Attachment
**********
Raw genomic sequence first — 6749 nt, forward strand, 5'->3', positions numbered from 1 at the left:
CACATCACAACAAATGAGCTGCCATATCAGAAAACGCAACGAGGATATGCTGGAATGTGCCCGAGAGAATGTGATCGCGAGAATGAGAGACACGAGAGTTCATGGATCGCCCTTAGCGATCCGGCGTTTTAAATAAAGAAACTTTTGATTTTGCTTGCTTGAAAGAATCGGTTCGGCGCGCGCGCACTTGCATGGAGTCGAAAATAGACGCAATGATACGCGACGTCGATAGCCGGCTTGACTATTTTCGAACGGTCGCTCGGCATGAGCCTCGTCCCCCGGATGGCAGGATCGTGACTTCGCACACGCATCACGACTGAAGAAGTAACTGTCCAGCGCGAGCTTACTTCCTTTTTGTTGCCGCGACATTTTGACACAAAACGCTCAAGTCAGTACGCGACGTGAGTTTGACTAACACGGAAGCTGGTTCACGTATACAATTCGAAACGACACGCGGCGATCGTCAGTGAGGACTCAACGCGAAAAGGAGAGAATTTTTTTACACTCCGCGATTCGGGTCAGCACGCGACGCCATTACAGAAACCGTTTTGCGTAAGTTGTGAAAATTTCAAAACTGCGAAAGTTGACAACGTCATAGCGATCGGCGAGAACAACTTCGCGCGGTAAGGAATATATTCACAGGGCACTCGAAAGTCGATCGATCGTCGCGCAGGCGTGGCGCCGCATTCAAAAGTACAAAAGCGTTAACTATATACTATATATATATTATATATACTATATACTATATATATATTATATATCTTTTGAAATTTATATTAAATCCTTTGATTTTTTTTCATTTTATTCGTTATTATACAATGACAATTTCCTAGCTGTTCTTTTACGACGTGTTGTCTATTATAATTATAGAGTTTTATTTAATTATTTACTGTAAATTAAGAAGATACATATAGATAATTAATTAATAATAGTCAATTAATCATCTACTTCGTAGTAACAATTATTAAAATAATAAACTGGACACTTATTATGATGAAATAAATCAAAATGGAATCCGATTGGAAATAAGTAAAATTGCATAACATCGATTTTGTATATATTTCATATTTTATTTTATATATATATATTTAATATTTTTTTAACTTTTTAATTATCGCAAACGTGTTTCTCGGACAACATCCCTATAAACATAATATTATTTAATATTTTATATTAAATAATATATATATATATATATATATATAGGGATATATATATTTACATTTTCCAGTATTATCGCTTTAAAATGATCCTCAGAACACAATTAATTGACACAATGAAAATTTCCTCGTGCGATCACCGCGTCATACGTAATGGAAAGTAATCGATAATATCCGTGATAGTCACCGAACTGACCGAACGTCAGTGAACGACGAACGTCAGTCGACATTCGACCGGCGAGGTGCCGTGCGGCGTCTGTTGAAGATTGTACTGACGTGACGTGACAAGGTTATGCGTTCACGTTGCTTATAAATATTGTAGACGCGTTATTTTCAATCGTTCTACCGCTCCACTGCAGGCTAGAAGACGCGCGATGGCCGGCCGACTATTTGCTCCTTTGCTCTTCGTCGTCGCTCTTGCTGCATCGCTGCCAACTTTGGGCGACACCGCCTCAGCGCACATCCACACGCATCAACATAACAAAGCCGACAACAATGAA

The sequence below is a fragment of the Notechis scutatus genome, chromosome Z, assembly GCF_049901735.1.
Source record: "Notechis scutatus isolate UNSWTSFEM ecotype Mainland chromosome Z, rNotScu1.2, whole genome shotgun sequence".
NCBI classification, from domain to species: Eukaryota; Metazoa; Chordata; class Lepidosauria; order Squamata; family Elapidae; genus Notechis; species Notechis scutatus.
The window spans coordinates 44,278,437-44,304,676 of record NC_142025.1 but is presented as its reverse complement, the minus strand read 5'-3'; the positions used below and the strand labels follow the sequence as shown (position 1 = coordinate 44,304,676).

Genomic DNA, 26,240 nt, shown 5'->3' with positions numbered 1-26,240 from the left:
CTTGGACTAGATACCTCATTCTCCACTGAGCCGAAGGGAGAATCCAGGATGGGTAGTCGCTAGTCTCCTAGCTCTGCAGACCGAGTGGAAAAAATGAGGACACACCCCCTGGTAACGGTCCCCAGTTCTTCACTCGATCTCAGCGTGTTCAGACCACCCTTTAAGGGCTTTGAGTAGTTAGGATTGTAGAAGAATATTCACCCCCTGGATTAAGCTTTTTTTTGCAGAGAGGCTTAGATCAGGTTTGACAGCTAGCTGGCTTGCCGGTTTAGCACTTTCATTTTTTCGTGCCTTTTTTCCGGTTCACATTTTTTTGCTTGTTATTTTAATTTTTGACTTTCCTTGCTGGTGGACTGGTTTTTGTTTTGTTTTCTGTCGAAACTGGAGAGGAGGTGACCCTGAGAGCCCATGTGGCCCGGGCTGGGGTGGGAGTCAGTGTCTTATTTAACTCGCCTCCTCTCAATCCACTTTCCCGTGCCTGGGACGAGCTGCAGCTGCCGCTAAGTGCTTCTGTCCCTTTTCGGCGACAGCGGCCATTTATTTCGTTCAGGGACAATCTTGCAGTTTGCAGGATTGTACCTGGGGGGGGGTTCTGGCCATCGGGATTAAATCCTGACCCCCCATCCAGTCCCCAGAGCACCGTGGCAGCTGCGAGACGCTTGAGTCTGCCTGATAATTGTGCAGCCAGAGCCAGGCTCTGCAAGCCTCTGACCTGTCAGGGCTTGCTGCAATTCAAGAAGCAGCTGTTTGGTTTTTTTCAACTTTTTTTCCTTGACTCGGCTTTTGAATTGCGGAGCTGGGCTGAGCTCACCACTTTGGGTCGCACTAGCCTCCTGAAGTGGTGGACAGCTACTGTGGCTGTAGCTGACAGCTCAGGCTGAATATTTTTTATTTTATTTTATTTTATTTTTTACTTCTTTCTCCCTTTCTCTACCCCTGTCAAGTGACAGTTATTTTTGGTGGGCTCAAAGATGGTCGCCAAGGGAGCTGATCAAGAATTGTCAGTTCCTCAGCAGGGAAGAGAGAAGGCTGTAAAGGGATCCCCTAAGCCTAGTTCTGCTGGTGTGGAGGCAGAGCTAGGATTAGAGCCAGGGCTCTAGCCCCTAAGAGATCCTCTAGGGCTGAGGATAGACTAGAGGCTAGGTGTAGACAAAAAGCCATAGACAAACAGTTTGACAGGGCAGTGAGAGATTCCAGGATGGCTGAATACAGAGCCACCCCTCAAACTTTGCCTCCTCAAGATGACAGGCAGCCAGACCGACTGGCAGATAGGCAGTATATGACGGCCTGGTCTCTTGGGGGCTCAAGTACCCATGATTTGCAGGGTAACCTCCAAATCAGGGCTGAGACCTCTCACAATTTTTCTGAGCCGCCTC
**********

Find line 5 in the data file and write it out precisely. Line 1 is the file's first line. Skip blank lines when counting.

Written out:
NCBI classification, from domain to species: Eukaryota; Metazoa; Chordata; class Lepidosauria; order Squamata; family Elapidae; genus Notechis; species Notechis scutatus.